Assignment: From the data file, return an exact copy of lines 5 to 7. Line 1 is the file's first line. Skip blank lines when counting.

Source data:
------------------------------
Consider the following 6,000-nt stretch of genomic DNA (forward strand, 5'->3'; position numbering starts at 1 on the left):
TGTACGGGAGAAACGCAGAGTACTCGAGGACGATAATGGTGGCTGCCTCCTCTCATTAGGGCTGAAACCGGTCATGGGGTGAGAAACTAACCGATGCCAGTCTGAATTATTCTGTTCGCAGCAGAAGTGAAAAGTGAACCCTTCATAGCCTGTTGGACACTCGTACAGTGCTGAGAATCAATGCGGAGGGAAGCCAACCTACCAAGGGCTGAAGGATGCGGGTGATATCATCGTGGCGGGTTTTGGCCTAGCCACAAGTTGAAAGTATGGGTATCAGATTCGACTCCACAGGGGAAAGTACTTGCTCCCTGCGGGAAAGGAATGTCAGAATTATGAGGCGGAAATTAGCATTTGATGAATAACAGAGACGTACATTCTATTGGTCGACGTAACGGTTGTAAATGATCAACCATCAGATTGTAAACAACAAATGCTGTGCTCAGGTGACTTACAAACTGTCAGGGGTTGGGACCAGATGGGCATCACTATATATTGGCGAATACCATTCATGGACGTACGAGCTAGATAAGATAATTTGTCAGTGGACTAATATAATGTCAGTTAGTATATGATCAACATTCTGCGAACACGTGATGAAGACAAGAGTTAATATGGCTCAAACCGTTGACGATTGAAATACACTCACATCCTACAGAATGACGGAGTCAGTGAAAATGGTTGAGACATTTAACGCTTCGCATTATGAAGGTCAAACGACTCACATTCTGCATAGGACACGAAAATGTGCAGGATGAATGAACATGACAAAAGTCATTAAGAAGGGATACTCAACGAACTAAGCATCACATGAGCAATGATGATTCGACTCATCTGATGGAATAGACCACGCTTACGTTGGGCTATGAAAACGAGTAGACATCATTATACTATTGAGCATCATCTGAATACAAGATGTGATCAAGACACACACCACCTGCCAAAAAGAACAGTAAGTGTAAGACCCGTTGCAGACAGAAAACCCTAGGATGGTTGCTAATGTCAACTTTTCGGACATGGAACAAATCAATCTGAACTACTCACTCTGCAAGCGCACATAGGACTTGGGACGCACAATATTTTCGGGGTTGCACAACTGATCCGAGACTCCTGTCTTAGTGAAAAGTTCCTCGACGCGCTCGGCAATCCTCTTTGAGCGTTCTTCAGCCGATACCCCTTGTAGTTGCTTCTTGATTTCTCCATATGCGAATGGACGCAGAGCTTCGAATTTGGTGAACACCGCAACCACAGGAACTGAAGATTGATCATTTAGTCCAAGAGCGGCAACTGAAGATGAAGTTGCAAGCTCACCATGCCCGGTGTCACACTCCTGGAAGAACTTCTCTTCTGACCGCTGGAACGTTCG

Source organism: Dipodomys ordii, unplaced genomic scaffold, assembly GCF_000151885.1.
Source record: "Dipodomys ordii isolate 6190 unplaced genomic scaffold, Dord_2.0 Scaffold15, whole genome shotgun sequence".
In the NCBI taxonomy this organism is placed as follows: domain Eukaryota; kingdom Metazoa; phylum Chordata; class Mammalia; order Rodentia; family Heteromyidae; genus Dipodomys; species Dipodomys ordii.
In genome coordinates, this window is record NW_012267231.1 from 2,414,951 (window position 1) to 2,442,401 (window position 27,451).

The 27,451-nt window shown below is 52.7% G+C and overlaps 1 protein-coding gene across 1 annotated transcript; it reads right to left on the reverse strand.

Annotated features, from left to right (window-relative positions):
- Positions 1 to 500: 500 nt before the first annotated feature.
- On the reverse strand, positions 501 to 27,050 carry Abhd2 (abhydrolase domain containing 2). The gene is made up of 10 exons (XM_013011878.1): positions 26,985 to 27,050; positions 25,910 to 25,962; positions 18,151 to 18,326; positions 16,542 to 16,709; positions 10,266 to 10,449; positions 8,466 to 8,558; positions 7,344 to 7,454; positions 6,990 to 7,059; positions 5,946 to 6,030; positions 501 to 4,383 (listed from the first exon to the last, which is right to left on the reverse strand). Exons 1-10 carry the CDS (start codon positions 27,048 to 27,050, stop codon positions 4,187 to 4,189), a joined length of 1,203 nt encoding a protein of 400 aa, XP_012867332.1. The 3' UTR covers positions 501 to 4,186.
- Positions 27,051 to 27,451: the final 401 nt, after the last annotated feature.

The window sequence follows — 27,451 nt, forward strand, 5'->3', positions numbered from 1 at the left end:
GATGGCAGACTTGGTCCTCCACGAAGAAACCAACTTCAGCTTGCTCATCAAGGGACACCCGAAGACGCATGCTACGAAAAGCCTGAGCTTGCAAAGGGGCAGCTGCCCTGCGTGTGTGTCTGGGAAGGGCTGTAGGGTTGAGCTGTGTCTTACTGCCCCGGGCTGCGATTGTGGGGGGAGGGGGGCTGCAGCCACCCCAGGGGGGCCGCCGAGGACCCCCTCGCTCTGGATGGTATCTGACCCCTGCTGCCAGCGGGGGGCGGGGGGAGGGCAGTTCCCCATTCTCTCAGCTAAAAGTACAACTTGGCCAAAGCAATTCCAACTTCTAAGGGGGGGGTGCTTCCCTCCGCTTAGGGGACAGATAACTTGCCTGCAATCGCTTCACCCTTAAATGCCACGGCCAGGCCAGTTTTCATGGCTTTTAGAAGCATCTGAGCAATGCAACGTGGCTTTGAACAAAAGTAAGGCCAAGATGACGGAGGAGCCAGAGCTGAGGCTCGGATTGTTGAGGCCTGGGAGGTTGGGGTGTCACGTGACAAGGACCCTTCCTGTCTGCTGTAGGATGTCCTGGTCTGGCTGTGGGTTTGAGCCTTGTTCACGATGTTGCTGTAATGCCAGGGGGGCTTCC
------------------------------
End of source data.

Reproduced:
In the NCBI taxonomy this organism is placed as follows: domain Eukaryota; kingdom Metazoa; phylum Chordata; class Mammalia; order Rodentia; family Heteromyidae; genus Dipodomys; species Dipodomys ordii.
In genome coordinates, this window is record NW_012267231.1 from 2,414,951 (window position 1) to 2,442,401 (window position 27,451).

The 27,451-nt window shown below is 52.7% G+C and overlaps 1 protein-coding gene across 1 annotated transcript; it reads right to left on the reverse strand.